Each of the slimcases features cast members in front of the Boston skyline. Case 1, which houses discs 1-2, has James Spader, Bill Shatner, and Candice Bergen on the front. Case two (Holding discs 3-4) has Taraji Henson, John Larroquette, and Gary Anthony Williams. Case three holds the fifth and final disc, and features Tara Summers, Saffron Burrows, and Christian Clemenson on the cover of the case. The disc art is extremely creative -- the right side is of Denny’s classic pinstripe suits, while the left side of each disc’s artwork features one of Denny’s many colorful ties. The episode breakdown is much more normal this time -- five discs, four episodes per disc. Figuring out which episode is on which disc is then as simple as either doing the quick math or checking the cheat sheet that is our runtimes guide.

Menu Design and Navigation:

The menus are a bit simpler here than what I’ve come to be used to with this show. It’s not that they’re bad -- they’re still quite good and still better designed than most other studios efforts. It’s just a little...underwhelming. The full cast stands in front of a white background. A silver bar runs across the bottom with the episode titles. Roughly a fourth of the menu’s runtime is devoted to showing a very brief clip of each episode inside a small rectangular frame below the cast. Rather than the clip’s audio playing in the background, the main theme plays. Episode titles are the menu options. Selecting an episode title brings up an episode menu, with Play Episode, Language Selection, and the always elusive Scene Selection. Scene Selection is one of the least-used yet most-appreciated menu features, and I wish other studios would adopt this feature.

Video and Audio Quality:

A studio has to be remarkably inept in order to screw up video or audio from 2007-08. Obviously, Fox is a professional studio with a reputation for nice video quality on most releases, and as such you can be sure the video and audio presentation is of a high standard of quality. Absolutely outstanding without flaws. No audio glitches, no video glitches, nothing. Chapter stops obviously at the end of each scene. Audio is at exactly the right mix. No noise, no artifacting, nothing. Color balance is perfect. As critical reviews depend on having things to complain about, this obviously means a very short section. I have no complaints whatsoever about the presentation of the episodes themselves.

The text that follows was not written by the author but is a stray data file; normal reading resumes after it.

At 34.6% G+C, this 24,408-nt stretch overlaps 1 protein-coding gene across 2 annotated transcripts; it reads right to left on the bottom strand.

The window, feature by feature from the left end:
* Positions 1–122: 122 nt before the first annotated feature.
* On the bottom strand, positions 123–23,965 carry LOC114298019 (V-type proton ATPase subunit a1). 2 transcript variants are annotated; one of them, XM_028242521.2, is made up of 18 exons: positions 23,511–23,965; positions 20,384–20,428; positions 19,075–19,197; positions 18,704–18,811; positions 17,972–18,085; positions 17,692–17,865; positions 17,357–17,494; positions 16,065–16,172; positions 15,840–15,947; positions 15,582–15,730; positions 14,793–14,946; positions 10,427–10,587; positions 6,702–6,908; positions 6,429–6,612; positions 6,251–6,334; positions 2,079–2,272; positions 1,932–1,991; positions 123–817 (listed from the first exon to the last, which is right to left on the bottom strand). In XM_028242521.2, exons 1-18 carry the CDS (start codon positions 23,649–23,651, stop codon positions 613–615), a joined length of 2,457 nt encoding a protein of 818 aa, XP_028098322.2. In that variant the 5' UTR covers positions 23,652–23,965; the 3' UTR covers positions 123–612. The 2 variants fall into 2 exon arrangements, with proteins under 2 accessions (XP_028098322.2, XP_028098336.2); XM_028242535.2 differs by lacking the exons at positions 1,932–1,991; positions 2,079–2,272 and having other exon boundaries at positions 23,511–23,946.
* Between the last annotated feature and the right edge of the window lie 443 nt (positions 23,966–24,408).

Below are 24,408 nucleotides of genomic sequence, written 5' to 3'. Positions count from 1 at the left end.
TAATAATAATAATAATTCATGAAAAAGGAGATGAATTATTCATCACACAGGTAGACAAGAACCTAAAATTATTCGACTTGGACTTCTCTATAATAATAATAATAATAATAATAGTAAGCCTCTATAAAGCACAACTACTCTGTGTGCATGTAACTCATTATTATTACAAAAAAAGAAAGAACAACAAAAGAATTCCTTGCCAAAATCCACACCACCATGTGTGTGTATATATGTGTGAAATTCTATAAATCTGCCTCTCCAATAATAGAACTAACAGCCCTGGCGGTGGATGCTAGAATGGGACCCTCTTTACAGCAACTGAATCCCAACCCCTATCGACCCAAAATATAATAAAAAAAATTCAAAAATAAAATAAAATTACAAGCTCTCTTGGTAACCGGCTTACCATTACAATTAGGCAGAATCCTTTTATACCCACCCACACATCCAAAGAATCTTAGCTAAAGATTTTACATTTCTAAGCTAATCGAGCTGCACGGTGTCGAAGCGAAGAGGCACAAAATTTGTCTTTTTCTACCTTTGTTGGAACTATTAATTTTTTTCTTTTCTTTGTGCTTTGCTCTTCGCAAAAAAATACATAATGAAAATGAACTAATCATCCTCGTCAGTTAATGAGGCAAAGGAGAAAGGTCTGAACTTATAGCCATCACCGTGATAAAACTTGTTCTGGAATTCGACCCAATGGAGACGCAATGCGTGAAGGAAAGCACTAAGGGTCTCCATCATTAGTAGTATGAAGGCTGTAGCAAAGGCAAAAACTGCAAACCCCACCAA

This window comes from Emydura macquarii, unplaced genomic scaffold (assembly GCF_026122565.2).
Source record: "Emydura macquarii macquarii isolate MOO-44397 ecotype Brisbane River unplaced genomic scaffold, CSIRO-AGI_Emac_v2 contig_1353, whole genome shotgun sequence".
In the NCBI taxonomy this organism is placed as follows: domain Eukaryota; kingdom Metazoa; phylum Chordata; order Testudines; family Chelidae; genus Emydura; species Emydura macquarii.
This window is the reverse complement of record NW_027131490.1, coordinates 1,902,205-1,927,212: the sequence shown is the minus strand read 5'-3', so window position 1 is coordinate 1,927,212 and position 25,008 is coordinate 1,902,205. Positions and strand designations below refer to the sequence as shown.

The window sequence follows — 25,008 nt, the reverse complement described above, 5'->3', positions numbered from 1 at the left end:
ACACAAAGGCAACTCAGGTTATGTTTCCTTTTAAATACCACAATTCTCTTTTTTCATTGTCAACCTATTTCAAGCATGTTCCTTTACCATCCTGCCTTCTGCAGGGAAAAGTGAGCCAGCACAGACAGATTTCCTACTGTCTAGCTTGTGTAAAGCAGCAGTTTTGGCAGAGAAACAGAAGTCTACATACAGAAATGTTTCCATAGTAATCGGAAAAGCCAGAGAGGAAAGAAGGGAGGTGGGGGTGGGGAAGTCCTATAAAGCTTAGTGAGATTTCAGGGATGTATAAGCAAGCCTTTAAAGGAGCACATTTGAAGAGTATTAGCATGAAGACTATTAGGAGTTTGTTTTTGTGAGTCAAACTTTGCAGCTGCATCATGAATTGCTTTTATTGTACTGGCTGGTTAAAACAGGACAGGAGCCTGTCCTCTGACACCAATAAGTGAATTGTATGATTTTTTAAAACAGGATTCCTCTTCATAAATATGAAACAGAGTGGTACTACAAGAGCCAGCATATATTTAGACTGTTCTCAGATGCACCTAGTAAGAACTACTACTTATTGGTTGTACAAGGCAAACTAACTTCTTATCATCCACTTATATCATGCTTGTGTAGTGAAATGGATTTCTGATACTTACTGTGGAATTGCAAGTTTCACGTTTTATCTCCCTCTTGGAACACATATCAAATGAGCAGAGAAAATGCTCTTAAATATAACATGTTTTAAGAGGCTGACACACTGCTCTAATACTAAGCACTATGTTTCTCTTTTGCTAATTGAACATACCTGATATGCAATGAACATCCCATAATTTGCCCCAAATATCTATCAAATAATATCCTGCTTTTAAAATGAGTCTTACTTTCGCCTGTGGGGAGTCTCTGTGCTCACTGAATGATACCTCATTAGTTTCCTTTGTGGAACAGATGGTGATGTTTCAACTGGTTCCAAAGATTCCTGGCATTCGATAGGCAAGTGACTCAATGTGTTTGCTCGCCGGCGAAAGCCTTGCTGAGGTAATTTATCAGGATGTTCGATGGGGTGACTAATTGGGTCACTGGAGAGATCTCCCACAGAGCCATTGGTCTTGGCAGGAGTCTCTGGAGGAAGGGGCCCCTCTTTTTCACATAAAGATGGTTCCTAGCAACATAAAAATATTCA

Disc 1:
Beauty and the Beast: 1:04:33
The Innocent Man: 42:45
The Chicken and the Leg: 43:08
Do Tell: 43:02

Disc 2:
Hope and Gory: 43:06
The Object of My Affection: 43:11
Attack of the Xenophobes: 43:10
Oral Contracts: 43:08

Disc 3:
No Brains Left Behind: 43:08
Green Christmas: 41:15
Mad About You: 43:06
Roe v. Wade, the Musical: 43:04

Disc 4:
Glow in the Dark: 43:08
Rescue Me: 43:07
Tabloid Nation: 42:55
The Mighty Rogues: 43:07

Disc 5:
The Court Supreme: 42:51
Indecent Proposals: 43:07
The Gods Must Be Crazy: 41:08
Patriot Acts: 43:01

Special Features:

We have just one special features. That is better than nothing at all, I guess.
The New Kids on the Courtroom Floor (15:47): A featurette about the show’s new cast members for the fourth season. The featurette features clips of the new cast members’ performances from the season, mixed with interviews from the new regular cast members (John Larroquette, Saffron Burrows, etc).

Final Comments:

I really wish Fox would include more special features on the set. Otherwise, this is a well done set. The features that are here are well done, but there’s just not a lot. Where’s a blooper reel -- a show like this has to has tons. I’ve asked for bloopers time in and out -- there has to be a reel of funny screw-ups and outtakes lying around, use it. Don’t just sit on it for a complete series set. This is a great show though, and if you haven’t taken the time to tune it in yet, now would be a great time to start. The last season is airing right now on ABC, Mondays at 10pm. Catch up in time for the series finale December 15! Mark those calendars for Denny!

Final Numbers (out of 5 stars - How our point system works)

Video Quality: 5/5
Audio Quality: 5/5
Menu Design/Navigation: 4.5/5
Special Features: 1/5
Final Score: 4.5/5

-- Reviewed by Seth Thrasher on 10/25/08